Nanomedicine, Volume IIA: Biocompatibility

© 2003 Robert A. Freitas Jr. All Rights Reserved.

Robert A. Freitas Jr., Nanomedicine, Volume IIA: Biocompatibility, Landes Bioscience, Georgetown, TX, 2003 Mechanical Damage to Extracellular Matrix Proteins

Uncorrected ECM damage caused by medical nanorobots might resemble any of several human disease conditions that are associated with disruptions in the ECM. For example, muscular dystrophy may be caused by disorganization of links between the intracellular cytoskeleton and the ECM through the plasmalemmal interface [4002, 4003]. However, R. Smigrodzki notes that dystrophy usually involves very widespread damage (some of it actually killing the cells), so for this kind of damage to occur, “you would probably need a very high, prolonged level of nanorobot activity.” Nanorobot-induced ECM damage might symptomatically resemble cystic fibrosis (which also involves ECM degradation [4004]), though CF is a genetic disorder associated with defective chloride ion channel protein, not mechanical damage per se. Alternatively, nanorobots could disrupt cell-cell connections, causing symptoms analogous to certain desmosomal genetic disorders [4005] or to tumor cell disruptions of normal tissue architecture [4006]. A wide range of connective tissue disorders and mechanical tissue abnormalities are known [4007, 4008], including spontaneous arterial dissections [4009], perforating disorders of skin [4010], and genetic disorders of the ECM [4011] (though these genetic coding errors are not due to mechanical damage by an external agency). Hair follicle growth may be compromised following the disruption of epithelial-mesenchymal interactions [4012]. Even a weakened ECM in atherosclerotic plaques can cause fibrous cap rupture in the high stress (>105 N/m2) vascular shoulder regions [4013]. All of these forms of mechanical damage to ECM should be avoidable by good design – specific force and duration thresholds for ECM damage should be investigated experimentally.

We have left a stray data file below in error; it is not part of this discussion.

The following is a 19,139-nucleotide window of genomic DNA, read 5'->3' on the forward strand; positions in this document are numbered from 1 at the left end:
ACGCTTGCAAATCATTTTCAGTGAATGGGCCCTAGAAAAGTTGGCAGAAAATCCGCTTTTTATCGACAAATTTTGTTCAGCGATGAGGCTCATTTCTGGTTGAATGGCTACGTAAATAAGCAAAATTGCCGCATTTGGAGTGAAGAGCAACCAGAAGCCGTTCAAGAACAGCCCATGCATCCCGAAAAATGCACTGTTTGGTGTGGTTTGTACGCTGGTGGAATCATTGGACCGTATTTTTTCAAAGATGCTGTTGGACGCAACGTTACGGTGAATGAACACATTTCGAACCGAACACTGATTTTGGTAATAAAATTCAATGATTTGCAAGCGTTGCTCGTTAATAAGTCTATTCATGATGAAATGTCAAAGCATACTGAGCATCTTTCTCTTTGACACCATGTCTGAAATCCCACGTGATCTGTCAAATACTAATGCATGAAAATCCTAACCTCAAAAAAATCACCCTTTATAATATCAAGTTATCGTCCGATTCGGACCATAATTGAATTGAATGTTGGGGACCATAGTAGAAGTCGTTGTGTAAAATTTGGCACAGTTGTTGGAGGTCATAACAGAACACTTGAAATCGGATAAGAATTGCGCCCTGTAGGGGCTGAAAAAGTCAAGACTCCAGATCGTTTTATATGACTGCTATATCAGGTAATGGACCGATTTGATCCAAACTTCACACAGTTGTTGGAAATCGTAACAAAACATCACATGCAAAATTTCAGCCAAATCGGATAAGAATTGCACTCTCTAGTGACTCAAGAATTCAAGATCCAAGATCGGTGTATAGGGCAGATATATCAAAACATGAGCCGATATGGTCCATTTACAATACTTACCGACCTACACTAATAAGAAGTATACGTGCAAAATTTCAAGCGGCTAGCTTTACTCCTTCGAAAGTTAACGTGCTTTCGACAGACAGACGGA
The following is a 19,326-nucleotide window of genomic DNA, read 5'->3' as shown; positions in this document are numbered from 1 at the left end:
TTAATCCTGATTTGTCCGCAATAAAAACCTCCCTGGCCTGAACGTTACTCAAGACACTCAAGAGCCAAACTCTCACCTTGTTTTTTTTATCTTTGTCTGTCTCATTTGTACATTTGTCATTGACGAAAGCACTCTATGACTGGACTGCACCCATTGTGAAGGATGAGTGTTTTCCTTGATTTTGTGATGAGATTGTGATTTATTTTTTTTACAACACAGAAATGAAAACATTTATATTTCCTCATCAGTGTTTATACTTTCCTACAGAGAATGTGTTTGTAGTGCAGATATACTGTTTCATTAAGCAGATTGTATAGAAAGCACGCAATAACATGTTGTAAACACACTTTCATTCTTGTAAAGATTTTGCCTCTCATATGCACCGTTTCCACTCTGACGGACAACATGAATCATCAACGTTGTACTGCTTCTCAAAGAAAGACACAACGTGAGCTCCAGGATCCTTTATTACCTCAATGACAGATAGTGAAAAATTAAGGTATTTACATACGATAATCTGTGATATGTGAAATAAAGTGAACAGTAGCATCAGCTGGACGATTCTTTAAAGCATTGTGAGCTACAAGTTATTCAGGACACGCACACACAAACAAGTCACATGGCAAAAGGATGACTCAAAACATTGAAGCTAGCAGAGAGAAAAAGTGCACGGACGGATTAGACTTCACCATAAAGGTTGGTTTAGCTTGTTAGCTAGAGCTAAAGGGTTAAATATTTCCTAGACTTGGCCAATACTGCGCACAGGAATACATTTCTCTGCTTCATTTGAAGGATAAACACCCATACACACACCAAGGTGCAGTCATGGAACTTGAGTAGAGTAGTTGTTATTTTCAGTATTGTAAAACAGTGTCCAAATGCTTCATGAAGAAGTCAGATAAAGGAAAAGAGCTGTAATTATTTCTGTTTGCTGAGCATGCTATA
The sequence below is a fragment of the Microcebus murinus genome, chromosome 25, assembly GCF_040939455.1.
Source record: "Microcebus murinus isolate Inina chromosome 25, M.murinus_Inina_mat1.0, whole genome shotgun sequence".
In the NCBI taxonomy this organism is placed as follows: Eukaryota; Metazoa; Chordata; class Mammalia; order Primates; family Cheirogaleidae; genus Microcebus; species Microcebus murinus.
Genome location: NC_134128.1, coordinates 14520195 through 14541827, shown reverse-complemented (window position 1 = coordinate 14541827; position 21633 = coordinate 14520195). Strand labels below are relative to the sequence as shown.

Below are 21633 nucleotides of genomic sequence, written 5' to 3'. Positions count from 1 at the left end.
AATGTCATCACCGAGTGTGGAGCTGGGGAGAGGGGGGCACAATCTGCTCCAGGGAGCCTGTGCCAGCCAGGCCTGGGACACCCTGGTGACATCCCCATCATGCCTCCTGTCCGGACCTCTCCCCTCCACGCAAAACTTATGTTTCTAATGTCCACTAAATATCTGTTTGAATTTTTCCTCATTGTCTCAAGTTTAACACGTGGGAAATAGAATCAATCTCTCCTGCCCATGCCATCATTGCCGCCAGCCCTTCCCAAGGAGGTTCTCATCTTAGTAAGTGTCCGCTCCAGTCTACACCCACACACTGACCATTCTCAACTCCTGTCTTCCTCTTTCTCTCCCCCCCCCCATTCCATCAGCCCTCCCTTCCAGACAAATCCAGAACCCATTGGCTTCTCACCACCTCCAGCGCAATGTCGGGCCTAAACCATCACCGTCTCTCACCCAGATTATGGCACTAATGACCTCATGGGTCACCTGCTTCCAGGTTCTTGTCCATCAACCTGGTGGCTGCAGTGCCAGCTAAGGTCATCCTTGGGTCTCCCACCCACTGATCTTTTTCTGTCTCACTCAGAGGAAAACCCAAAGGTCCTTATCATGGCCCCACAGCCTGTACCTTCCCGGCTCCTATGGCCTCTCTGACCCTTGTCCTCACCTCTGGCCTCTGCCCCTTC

Fibrosis as a consequence of injury is characterized by accumulation of excess collagen and other extracellular matrix components, resulting in the disruption of normal tissue architecture and function [4608]. Without careful design, the emplacement of artificial fiber materials in the extracellular spaces by motile fiber-laying nanorobots could induce analogous destruction of normal tissue architecture.


Last updated on 30 April 2004